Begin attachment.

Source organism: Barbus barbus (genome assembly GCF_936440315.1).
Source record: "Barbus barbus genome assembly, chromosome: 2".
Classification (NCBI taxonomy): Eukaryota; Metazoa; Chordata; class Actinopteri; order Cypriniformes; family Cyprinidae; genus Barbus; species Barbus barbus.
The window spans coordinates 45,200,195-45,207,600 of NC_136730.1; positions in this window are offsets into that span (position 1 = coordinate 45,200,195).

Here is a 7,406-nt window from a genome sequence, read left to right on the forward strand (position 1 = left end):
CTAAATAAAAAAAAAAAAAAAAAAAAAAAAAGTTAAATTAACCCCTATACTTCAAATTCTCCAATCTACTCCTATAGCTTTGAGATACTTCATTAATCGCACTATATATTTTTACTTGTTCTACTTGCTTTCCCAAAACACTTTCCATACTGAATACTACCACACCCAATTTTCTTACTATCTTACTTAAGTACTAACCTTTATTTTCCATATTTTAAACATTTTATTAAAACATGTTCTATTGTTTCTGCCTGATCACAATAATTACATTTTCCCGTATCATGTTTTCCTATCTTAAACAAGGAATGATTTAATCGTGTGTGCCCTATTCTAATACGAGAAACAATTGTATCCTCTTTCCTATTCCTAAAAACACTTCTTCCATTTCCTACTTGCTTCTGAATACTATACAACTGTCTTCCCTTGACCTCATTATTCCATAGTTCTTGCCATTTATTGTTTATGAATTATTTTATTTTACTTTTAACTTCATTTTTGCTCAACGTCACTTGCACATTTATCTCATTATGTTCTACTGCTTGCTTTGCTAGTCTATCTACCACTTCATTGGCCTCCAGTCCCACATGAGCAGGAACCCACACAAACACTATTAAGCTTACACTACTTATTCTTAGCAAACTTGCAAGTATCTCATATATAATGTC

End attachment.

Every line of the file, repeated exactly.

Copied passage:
Source organism: Barbus barbus (genome assembly GCF_936440315.1).
Source record: "Barbus barbus genome assembly, chromosome: 2".
Classification (NCBI taxonomy): Eukaryota; Metazoa; Chordata; class Actinopteri; order Cypriniformes; family Cyprinidae; genus Barbus; species Barbus barbus.
The window spans coordinates 45,200,195-45,207,600 of NC_136730.1; positions in this window are offsets into that span (position 1 = coordinate 45,200,195).

Here is a 7,406-nt window from a genome sequence, read left to right on the forward strand (position 1 = left end):
CTAAATAAAAAAAAAAAAAAAAAAAAAAAAAGTTAAATTAACCCCTATACTTCAAATTCTCCAATCTACTCCTATAGCTTTGAGATACTTCATTAATCGCACTATATATTTTTACTTGTTCTACTTGCTTTCCCAAAACACTTTCCATACTGAATACTACCACACCCAATTTTCTTACTATCTTACTTAAGTACTAACCTTTATTTTCCATATTTTAAACATTTTATTAAAACATGTTCTATTGTTTCTGCCTGATCACAATAATTACATTTTCCCGTATCATGTTTTCCTATCTTAAACAAGGAATGATTTAATCGTGTGTGCCCTATTCTAATACGAGAAACAATTGTATCCTCTTTCCTATTCCTAAAAACACTTCTTCCATTTCCTACTTGCTTCTGAATACTATACAACTGTCTTCCCTTGACCTCATTATTCCATAGTTCTTGCCATTTATTGTTTATGAATTATTTTATTTTACTTTTAACTTCATTTTTGCTCAACGTCACTTGCACATTTATCTCATTATGTTCTACTGCTTGCTTTGCTAGTCTATCTACCACTTCATTGGCCTCCAGTCCCACATGAGCAGGAACCCACACAAACACTATTAAGCTTACACTACTTATTCTTAGCAAACTTGCAAGTATCTCATATATAATGTC